It’s All About Schools

By rebuilding Yemen’s educational system, the West could prevent the country from becoming an Al Qaeda breeding ground.

Comments: 125

  1. "By rebuilding Yemen’s educational system, the West could prevent the country from becoming an Al Qaeda breeding ground."

    And if we rebuilt America's educational system, we might prevent our country from being a breeding ground for the blights of violence, drugs, poverty, etc.

    Do we really have the expertise to build an educational system that will prevent Al Qaeda's expansion? Our very entrenched and once world-class educational system doesn't effectively prevent drugs, poverty, violence, etc. How do we expect to create a system that will prevent the attraction of Al Qaeda?

  2. Oh yes, yes, yes to Yemeni -- and pan-Muslim -- schools.

    But let's hope they don't get schools such as the biz and law schools in the U.S. where all learn the nefarious chicaneries of self-enrichment. Let's hope the Yemenis don't start graduating "souls" such as the ethical voids atop Wall Street. Let's hope they don't produce anyone such as the average U.S. senator, or anyone else who salivates at war, war, war. And hope they don't produce millions of zombied minds potted in front of their tubes swallowing drivel as fast as cynics can program it.

    In fact, why spend money in Yemen, building their schools, with hopes for a better-educated humanity when Americans themselves are among the dumbest in the world? Why should Americans export education to Yemenis when American education hasn't given America itself anything but homelessness, unemployment, and burgeoning prison populations at home, and abroad war, war, war in ever-descending cylces of insanity?

    You see enlarged market for the standardized testers? For all the privileged and consultants in ed admin now? What is it, really, that you see in American ed, that you would inflict on any traditional culture?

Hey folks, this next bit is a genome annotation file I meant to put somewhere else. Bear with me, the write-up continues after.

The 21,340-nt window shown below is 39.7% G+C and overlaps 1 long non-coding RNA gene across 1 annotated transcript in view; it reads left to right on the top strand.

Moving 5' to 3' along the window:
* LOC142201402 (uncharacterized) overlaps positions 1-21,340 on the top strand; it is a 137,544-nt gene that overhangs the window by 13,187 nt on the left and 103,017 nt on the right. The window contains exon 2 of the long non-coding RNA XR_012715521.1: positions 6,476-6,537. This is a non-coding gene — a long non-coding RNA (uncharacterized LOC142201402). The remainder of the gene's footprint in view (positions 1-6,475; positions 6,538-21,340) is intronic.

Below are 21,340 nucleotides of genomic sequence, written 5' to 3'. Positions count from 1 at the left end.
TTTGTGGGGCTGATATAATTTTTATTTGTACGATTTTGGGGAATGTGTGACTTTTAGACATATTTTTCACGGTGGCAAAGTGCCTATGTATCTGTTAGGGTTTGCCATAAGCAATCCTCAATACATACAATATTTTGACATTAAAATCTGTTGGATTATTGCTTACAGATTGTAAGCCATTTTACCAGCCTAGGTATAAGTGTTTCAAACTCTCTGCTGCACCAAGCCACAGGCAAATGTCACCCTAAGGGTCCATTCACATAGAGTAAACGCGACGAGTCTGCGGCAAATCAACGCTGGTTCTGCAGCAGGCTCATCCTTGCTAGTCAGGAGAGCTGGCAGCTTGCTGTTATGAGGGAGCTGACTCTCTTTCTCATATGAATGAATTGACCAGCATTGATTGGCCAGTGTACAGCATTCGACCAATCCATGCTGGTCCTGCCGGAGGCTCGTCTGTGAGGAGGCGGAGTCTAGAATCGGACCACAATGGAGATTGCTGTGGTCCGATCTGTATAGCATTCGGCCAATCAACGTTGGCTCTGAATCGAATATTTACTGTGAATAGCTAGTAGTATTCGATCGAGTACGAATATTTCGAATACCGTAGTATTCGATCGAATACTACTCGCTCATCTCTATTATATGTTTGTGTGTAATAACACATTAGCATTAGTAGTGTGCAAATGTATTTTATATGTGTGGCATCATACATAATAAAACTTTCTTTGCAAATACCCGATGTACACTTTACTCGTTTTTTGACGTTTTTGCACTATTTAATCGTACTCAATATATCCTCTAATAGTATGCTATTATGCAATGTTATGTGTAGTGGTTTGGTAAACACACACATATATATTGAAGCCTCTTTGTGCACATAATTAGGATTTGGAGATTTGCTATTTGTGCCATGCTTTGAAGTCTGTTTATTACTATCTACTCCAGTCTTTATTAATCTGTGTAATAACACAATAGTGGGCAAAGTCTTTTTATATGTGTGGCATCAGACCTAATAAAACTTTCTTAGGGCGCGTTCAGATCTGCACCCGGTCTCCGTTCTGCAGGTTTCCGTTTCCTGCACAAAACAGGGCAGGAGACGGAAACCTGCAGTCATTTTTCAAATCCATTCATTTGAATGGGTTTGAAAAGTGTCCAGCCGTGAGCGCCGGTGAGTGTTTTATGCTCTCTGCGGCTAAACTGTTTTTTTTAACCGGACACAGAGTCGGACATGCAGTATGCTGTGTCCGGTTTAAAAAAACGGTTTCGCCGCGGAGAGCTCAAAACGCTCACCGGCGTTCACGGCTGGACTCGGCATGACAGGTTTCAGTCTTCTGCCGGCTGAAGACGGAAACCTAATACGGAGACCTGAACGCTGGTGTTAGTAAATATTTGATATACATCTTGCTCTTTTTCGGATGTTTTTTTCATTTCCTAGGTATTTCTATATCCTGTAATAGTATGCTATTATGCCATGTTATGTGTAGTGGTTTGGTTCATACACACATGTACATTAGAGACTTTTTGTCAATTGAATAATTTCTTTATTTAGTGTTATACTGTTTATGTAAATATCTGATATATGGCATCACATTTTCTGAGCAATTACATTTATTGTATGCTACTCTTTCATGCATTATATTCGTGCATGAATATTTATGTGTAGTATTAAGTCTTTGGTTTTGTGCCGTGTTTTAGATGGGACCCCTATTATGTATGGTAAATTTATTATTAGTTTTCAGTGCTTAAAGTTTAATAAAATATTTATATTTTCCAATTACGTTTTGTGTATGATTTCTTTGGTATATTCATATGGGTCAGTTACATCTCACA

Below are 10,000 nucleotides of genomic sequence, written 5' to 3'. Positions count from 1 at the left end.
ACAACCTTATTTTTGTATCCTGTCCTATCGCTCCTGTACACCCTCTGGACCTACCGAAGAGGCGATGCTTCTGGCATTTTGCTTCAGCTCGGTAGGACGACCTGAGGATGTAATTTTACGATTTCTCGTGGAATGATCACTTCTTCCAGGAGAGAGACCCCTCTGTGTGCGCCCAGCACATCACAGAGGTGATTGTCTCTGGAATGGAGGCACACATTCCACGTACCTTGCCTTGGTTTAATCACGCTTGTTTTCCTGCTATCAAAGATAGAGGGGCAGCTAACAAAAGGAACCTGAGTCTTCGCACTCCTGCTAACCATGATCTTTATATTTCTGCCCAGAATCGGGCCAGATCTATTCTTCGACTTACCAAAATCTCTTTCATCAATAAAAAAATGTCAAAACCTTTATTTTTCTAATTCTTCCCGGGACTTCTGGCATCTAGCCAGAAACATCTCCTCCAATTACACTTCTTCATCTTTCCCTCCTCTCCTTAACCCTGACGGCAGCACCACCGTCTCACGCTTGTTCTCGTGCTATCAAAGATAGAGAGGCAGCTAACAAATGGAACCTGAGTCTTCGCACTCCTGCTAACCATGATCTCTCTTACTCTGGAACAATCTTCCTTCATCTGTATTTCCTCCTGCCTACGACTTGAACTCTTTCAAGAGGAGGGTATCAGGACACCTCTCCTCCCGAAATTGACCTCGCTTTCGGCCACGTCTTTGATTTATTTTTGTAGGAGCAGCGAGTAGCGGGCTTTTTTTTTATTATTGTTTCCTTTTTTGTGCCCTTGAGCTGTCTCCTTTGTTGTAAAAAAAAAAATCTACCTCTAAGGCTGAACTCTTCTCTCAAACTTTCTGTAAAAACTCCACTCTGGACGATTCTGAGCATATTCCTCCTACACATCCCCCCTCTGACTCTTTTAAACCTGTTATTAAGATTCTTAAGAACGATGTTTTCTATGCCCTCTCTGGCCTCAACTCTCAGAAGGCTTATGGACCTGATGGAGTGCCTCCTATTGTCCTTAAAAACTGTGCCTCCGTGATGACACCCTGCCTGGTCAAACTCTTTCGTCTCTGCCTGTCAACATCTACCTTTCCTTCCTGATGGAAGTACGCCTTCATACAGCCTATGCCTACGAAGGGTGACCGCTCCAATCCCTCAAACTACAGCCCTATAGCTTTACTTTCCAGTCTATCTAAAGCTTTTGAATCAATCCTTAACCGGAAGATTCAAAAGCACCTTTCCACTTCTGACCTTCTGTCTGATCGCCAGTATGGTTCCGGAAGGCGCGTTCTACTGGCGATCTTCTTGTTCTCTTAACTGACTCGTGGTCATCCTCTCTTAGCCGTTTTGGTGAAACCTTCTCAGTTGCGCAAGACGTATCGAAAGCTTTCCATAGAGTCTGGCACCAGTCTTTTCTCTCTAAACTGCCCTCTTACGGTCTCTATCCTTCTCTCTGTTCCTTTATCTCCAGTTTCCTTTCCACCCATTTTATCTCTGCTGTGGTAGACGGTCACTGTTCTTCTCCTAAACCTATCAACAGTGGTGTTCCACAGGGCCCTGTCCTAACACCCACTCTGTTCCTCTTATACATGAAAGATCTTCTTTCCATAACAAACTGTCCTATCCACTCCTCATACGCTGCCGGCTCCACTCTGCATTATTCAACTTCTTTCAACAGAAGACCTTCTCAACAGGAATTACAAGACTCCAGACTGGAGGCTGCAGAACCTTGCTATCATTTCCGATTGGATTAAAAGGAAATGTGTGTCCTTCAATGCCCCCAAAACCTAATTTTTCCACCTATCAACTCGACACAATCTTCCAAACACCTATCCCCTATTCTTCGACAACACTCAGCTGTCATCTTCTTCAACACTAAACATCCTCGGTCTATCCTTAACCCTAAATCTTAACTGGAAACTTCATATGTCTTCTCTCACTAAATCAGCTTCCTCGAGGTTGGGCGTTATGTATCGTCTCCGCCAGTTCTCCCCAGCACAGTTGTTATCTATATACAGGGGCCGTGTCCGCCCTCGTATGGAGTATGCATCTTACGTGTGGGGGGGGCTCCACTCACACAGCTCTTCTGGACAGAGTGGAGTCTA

3. ...."It is the only way Yemen will have a future. So, yes, fire those Predators where we must, but help build schools and fund scholarships to America wherever we can...."

    There is a contradiction in what you say here, Tom. What do you mean: "Fire those Predators where we must?" Where MUST we fire Predators in Yemen, Tom, that will not be terrifying and abusive to the Yemeni people? This is your not very conscious Neo-Con personality emerging, I fear.

    Then--you go on to say: "we must help build schools and fund scholarships to America whenever we can." Sounds good, as long as the schools are carefully picked: not Regent or Bob Jones University, Brigham Young, Patrick Henry College--or several others that would train young minds away from fundamental Islamism into fundamental Christianity or Mormonism! That would be doing them no favor, just likely produce prejudice (and possibly violence) of a different sort than Al Queda.

    Bottom line though is that we must first rehabilitate schools in our own ghettos and poor neighborhoods here in the United States (we have many of these, you know) and fund more scholarships for the kids who live there! With that I am sure you will not disagree! Yemen cannot be our first priority!!!!

  4. My Dear Mr. Friedman, personally, I like your columns. My only problem with most of the leading voices in our country is this: Why are you asking that Americans fund ideas and strategies for other countries when we desperately need those same things in THIS country. I am a nice Christian man who tries to live by every word that proceeds from the Bible, which I believe is the word of God. I am pro-life for me and pro choice for you. I believe that Christianity means everybody gets to make their own decision or choices. I also know that my Bible says--Be charitable to all men but those of the household of faith FIRST! In other words, take care of your own first! We need education for our own children. We need food for our own children. We need jobs for our own people. I am all for helping others and fighting the good fight when a fight needs to happen. I am a honorably discharged Army veteran-so I get all of this national security stuff. That said: it is time that Americans to pull in and regroup and focus on taking care of ourselves. Man, we are in trouble and we need to focus!!!! On another note, stop chewing “qat ”, it makes your brain soft and fuzzy and you end up writing columns like this one. Yeah, I know about that too!

  5. Before we waste any more taxpayer money on countries like Haiti and Yemen, why don't we do something about our own American Indian Reservations. Have you ever been to the Four Corners area? Those people's poverty is as bad as any third world country, and they are not disciples to an irrational violent religion that causes them to want to kill the rest of us for some silly fable about virgins in the afterlife.